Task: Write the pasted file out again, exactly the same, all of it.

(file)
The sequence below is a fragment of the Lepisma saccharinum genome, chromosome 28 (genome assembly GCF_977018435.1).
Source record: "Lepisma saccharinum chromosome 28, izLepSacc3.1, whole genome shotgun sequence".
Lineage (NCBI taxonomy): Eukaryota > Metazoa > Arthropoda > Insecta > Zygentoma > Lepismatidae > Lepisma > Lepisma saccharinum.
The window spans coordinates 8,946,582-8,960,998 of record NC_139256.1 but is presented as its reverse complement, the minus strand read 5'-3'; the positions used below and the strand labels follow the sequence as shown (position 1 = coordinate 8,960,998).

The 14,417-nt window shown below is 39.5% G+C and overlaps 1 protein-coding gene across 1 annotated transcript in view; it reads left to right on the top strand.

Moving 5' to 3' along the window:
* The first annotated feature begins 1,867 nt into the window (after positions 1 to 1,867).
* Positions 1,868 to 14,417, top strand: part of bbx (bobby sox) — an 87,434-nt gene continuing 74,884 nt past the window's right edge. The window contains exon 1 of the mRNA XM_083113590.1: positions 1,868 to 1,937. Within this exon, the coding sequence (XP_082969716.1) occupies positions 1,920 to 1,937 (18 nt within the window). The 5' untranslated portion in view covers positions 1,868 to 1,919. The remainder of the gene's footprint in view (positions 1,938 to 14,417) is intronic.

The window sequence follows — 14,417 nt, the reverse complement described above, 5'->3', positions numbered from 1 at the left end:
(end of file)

The sequence below is a fragment of the Lepisma saccharinum genome, chromosome 28 (genome assembly GCF_977018435.1).
Source record: "Lepisma saccharinum chromosome 28, izLepSacc3.1, whole genome shotgun sequence".
Lineage (NCBI taxonomy): Eukaryota > Metazoa > Arthropoda > Insecta > Zygentoma > Lepismatidae > Lepisma > Lepisma saccharinum.
The window spans coordinates 8,946,582-8,960,998 of record NC_139256.1 but is presented as its reverse complement, the minus strand read 5'-3'; the positions used below and the strand labels follow the sequence as shown (position 1 = coordinate 8,960,998).

The 14,417-nt window shown below is 39.5% G+C and overlaps 1 protein-coding gene across 1 annotated transcript in view; it reads left to right on the top strand.

Moving 5' to 3' along the window:
* The first annotated feature begins 1,867 nt into the window (after positions 1 to 1,867).
* Positions 1,868 to 14,417, top strand: part of bbx (bobby sox) — an 87,434-nt gene continuing 74,884 nt past the window's right edge. The window contains exon 1 of the mRNA XM_083113590.1: positions 1,868 to 1,937. Within this exon, the coding sequence (XP_082969716.1) occupies positions 1,920 to 1,937 (18 nt within the window). The 5' untranslated portion in view covers positions 1,868 to 1,919. The remainder of the gene's footprint in view (positions 1,938 to 14,417) is intronic.

The window sequence follows — 14,417 nt, the reverse complement described above, 5'->3', positions numbered from 1 at the left end: